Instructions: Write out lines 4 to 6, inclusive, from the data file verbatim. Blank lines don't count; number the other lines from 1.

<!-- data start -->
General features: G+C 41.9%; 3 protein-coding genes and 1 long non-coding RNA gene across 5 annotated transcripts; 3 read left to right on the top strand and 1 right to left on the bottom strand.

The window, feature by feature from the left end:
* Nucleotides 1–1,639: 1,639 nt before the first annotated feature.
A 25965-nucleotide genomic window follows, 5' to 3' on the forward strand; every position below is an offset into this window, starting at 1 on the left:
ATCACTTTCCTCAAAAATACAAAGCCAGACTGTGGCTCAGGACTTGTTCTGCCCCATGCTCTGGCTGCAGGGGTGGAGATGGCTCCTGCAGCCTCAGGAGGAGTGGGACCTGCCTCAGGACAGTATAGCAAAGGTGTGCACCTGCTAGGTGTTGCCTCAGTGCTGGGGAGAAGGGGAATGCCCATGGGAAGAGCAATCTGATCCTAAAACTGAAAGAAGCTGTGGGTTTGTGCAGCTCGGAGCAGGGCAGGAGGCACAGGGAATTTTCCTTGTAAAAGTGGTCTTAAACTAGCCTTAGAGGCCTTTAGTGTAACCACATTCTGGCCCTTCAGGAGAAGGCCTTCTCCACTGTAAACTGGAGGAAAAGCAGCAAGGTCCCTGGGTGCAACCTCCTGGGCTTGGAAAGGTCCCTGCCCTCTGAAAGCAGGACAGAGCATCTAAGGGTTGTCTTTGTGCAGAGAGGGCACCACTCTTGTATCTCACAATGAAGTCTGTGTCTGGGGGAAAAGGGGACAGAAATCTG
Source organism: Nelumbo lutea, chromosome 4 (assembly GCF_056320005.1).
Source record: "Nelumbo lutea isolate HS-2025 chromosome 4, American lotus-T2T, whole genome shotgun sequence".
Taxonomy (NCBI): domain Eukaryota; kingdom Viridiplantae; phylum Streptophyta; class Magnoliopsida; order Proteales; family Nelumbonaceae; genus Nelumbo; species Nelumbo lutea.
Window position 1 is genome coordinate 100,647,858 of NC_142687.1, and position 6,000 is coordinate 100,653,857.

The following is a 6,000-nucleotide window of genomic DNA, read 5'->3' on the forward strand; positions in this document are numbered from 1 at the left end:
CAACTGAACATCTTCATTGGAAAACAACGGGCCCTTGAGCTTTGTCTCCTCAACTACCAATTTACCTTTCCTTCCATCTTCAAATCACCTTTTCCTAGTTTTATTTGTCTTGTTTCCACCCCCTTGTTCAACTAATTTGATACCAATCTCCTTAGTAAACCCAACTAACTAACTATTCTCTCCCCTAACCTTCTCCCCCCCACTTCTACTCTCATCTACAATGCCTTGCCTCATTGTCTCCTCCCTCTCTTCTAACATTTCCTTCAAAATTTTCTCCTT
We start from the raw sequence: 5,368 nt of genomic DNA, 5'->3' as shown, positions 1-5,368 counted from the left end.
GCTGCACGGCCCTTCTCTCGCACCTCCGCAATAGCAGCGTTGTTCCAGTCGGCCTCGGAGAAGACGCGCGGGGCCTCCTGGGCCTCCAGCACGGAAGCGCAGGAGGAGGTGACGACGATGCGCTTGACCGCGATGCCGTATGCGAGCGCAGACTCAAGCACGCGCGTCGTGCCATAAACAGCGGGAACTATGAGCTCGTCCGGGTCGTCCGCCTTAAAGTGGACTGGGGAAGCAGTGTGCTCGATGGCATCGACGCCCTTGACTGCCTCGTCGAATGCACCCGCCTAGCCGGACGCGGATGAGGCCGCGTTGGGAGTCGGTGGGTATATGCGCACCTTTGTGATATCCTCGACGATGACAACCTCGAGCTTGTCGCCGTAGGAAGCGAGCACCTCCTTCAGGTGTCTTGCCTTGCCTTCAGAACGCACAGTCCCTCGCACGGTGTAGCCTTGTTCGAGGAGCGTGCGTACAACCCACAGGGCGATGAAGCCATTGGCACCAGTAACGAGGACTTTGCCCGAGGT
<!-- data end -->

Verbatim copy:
A 25965-nucleotide genomic window follows, 5' to 3' on the forward strand; every position below is an offset into this window, starting at 1 on the left:
ATCACTTTCCTCAAAAATACAAAGCCAGACTGTGGCTCAGGACTTGTTCTGCCCCATGCTCTGGCTGCAGGGGTGGAGATGGCTCCTGCAGCCTCAGGAGGAGTGGGACCTGCCTCAGGACAGTATAGCAAAGGTGTGCACCTGCTAGGTGTTGCCTCAGTGCTGGGGAGAAGGGGAATGCCCATGGGAAGAGCAATCTGATCCTAAAACTGAAAGAAGCTGTGGGTTTGTGCAGCTCGGAGCAGGGCAGGAGGCACAGGGAATTTTCCTTGTAAAAGTGGTCTTAAACTAGCCTTAGAGGCCTTTAGTGTAACCACATTCTGGCCCTTCAGGAGAAGGCCTTCTCCACTGTAAACTGGAGGAAAAGCAGCAAGGTCCCTGGGTGCAACCTCCTGGGCTTGGAAAGGTCCCTGCCCTCTGAAAGCAGGACAGAGCATCTAAGGGTTGTCTTTGTGCAGAGAGGGCACCACTCTTGTATCTCACAATGAAGTCTGTGTCTGGGGGAAAAGGGGACAGAAATCTG
Source organism: Nelumbo lutea, chromosome 4 (assembly GCF_056320005.1).